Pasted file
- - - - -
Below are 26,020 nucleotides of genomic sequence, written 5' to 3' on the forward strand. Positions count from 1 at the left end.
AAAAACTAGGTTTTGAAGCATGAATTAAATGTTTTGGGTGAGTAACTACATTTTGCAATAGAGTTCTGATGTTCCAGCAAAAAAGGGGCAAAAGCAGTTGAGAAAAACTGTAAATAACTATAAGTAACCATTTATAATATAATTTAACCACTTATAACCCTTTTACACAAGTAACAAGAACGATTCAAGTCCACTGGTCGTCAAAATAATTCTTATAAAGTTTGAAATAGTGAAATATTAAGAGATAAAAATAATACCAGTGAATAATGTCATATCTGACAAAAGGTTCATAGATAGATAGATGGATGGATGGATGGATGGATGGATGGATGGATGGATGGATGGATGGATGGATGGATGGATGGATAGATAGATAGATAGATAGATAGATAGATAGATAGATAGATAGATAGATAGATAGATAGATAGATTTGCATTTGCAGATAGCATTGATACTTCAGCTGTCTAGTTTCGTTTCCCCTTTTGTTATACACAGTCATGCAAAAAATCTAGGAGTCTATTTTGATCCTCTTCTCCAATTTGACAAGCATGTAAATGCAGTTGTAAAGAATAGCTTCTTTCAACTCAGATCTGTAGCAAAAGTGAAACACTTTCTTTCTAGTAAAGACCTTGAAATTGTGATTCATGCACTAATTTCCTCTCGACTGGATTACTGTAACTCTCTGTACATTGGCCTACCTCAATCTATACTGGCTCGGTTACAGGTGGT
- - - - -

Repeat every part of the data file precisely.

Below are 26,020 nucleotides of genomic sequence, written 5' to 3' on the forward strand. Positions count from 1 at the left end.
AAAAACTAGGTTTTGAAGCATGAATTAAATGTTTTGGGTGAGTAACTACATTTTGCAATAGAGTTCTGATGTTCCAGCAAAAAAGGGGCAAAAGCAGTTGAGAAAAACTGTAAATAACTATAAGTAACCATTTATAATATAATTTAACCACTTATAACCCTTTTACACAAGTAACAAGAACGATTCAAGTCCACTGGTCGTCAAAATAATTCTTATAAAGTTTGAAATAGTGAAATATTAAGAGATAAAAATAATACCAGTGAATAATGTCATATCTGACAAAAGGTTCATAGATAGATAGATGGATGGATGGATGGATGGATGGATGGATGGATGGATGGATGGATGGATGGATGGATGGATGGATAGATAGATAGATAGATAGATAGATAGATAGATAGATAGATAGATAGATAGATAGATAGATAGATTTGCATTTGCAGATAGCATTGATACTTCAGCTGTCTAGTTTCGTTTCCCCTTTTGTTATACACAGTCATGCAAAAAATCTAGGAGTCTATTTTGATCCTCTTCTCCAATTTGACAAGCATGTAAATGCAGTTGTAAAGAATAGCTTCTTTCAACTCAGATCTGTAGCAAAAGTGAAACACTTTCTTTCTAGTAAAGACCTTGAAATTGTGATTCATGCACTAATTTCCTCTCGACTGGATTACTGTAACTCTCTGTACATTGGCCTACCTCAATCTATACTGGCTCGGTTACAGGTGGT